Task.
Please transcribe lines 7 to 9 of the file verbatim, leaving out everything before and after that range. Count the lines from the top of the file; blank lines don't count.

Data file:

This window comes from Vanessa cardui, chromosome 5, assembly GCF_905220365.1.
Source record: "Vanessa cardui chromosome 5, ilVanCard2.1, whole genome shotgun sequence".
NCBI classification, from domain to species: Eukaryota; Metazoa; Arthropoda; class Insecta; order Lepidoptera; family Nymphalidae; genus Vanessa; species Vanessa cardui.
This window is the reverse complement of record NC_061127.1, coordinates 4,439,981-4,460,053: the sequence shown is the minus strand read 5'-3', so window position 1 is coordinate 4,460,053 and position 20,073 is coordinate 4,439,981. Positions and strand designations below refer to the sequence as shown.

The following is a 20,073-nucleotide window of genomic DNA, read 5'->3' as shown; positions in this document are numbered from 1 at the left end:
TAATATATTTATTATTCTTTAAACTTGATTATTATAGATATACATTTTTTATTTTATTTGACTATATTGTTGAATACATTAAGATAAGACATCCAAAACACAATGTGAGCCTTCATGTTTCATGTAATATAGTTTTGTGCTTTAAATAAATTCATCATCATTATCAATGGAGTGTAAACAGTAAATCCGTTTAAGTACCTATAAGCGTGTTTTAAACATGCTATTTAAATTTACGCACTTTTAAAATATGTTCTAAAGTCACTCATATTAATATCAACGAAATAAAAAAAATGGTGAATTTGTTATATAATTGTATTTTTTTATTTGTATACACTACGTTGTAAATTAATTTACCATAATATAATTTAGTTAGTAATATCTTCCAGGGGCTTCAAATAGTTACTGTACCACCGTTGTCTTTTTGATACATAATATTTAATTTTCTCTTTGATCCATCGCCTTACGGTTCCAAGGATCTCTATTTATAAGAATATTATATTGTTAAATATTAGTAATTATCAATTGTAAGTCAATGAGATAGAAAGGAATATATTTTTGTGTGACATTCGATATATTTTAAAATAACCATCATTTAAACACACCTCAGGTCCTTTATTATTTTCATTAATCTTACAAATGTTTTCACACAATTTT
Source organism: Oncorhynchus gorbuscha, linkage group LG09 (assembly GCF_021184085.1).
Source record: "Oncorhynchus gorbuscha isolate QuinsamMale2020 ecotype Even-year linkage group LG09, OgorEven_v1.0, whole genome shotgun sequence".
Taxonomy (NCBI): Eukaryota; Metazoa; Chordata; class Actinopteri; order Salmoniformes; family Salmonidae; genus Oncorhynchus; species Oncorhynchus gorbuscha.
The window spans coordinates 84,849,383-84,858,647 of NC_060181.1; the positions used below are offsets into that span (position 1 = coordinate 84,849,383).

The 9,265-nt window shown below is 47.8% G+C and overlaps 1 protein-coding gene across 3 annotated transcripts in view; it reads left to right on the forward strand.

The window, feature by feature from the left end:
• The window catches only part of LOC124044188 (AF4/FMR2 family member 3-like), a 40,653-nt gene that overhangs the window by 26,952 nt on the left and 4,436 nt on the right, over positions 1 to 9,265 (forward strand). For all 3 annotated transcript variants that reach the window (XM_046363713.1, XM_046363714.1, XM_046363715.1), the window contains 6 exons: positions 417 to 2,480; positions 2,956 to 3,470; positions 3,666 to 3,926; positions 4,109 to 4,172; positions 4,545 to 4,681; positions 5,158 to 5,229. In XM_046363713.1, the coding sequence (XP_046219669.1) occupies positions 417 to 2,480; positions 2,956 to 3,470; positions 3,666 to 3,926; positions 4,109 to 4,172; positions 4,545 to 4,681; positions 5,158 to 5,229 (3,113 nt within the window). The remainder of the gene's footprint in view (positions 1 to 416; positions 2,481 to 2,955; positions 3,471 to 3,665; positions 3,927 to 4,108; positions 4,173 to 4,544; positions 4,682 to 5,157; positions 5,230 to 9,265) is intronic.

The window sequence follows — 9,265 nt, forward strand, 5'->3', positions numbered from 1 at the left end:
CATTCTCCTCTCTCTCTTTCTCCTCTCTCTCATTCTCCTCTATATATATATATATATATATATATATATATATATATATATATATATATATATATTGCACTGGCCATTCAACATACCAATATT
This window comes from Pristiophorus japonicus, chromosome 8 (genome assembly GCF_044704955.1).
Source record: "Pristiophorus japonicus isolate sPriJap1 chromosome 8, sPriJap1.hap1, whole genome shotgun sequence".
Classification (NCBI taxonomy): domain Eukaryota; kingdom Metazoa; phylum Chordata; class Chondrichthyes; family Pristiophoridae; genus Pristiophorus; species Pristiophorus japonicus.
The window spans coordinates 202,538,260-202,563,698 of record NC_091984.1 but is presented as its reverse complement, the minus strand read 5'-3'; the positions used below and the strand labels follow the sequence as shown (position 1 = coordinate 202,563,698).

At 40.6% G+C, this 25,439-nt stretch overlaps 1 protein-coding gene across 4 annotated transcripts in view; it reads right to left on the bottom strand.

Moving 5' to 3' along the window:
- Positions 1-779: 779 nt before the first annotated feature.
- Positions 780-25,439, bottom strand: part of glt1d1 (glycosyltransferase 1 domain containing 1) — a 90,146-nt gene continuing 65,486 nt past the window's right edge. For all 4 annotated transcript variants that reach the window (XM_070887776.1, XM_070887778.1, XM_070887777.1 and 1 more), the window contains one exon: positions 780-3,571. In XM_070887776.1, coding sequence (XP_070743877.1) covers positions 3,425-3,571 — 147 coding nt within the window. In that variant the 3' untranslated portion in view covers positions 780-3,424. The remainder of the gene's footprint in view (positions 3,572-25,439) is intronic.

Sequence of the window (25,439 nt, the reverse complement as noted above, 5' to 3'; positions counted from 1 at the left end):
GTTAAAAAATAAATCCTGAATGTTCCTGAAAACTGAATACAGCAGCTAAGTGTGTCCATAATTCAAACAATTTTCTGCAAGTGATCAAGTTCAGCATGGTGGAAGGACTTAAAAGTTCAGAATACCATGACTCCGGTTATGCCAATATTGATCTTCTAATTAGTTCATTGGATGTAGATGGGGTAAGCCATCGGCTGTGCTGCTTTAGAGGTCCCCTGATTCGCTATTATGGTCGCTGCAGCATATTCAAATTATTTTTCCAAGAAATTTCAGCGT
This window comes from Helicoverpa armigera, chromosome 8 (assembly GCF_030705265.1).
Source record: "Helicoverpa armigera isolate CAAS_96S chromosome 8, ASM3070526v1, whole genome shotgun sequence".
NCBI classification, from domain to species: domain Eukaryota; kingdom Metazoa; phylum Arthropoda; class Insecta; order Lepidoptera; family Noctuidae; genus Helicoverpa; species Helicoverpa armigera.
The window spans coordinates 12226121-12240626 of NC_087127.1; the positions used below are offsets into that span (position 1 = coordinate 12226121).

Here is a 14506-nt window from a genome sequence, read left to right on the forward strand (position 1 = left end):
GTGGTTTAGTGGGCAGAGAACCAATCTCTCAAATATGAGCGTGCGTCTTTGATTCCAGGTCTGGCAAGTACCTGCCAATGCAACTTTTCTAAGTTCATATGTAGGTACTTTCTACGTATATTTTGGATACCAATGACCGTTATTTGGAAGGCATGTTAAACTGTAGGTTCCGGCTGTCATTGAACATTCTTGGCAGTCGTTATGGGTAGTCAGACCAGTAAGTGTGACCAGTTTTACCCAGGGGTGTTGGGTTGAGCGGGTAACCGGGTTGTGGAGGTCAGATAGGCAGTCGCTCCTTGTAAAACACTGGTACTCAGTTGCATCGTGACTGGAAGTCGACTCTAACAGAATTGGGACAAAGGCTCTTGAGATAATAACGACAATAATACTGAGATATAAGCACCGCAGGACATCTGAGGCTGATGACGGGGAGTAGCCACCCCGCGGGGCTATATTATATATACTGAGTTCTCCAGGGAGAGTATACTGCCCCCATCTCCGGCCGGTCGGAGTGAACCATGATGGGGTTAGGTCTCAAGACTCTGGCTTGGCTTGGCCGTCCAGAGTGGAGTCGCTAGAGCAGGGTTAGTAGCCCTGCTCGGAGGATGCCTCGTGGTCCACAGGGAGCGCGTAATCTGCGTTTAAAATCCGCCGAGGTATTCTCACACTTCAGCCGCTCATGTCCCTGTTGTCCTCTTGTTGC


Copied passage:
Source organism: Oncorhynchus gorbuscha, linkage group LG09 (assembly GCF_021184085.1).
Source record: "Oncorhynchus gorbuscha isolate QuinsamMale2020 ecotype Even-year linkage group LG09, OgorEven_v1.0, whole genome shotgun sequence".
Taxonomy (NCBI): Eukaryota; Metazoa; Chordata; class Actinopteri; order Salmoniformes; family Salmonidae; genus Oncorhynchus; species Oncorhynchus gorbuscha.